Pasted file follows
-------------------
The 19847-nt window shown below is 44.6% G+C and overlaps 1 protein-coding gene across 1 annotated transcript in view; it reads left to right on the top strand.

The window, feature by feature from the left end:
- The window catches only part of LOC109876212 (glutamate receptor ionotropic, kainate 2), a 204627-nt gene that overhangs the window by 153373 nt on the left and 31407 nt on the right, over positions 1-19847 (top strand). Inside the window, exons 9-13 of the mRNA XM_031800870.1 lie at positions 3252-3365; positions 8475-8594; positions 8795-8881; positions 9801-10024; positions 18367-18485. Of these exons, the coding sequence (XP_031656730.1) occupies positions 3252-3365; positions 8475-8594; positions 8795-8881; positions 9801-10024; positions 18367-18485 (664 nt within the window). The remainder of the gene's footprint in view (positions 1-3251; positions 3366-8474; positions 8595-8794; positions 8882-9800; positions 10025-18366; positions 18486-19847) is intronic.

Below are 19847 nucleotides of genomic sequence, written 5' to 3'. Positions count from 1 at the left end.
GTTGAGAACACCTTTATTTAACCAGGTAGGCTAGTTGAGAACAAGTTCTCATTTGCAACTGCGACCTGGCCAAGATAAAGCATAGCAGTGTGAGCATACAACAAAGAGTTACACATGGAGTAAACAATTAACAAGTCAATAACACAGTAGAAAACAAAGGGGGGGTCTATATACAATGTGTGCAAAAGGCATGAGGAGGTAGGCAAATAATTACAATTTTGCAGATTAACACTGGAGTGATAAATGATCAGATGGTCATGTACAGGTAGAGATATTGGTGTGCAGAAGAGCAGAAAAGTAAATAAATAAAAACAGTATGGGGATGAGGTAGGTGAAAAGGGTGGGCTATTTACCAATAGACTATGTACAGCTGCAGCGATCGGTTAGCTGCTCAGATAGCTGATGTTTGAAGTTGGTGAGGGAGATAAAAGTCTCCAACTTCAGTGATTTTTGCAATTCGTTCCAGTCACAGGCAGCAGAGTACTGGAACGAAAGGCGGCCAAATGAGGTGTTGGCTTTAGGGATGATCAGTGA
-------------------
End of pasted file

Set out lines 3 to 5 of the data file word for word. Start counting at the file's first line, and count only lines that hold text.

- The window catches only part of LOC109876212 (glutamate receptor ionotropic, kainate 2), a 204627-nt gene that overhangs the window by 153373 nt on the left and 31407 nt on the right, over positions 1-19847 (top strand). Inside the window, exons 9-13 of the mRNA XM_031800870.1 lie at positions 3252-3365; positions 8475-8594; positions 8795-8881; positions 9801-10024; positions 18367-18485. Of these exons, the coding sequence (XP_031656730.1) occupies positions 3252-3365; positions 8475-8594; positions 8795-8881; positions 9801-10024; positions 18367-18485 (664 nt within the window). The remainder of the gene's footprint in view (positions 1-3251; positions 3366-8474; positions 8595-8794; positions 8882-9800; positions 10025-18366; positions 18486-19847) is intronic.

Below are 19847 nucleotides of genomic sequence, written 5' to 3'. Positions count from 1 at the left end.
GTTGAGAACACCTTTATTTAACCAGGTAGGCTAGTTGAGAACAAGTTCTCATTTGCAACTGCGACCTGGCCAAGATAAAGCATAGCAGTGTGAGCATACAACAAAGAGTTACACATGGAGTAAACAATTAACAAGTCAATAACACAGTAGAAAACAAAGGGGGGGTCTATATACAATGTGTGCAAAAGGCATGAGGAGGTAGGCAAATAATTACAATTTTGCAGATTAACACTGGAGTGATAAATGATCAGATGGTCATGTACAGGTAGAGATATTGGTGTGCAGAAGAGCAGAAAAGTAAATAAATAAAAACAGTATGGGGATGAGGTAGGTGAAAAGGGTGGGCTATTTACCAATAGACTATGTACAGCTGCAGCGATCGGTTAGCTGCTCAGATAGCTGATGTTTGAAGTTGGTGAGGGAGATAAAAGTCTCCAACTTCAGTGATTTTTGCAATTCGTTCCAGTCACAGGCAGCAGAGTACTGGAACGAAAGGCGGCCAAATGAGGTGTTGGCTTTAGGGATGATCAGTGA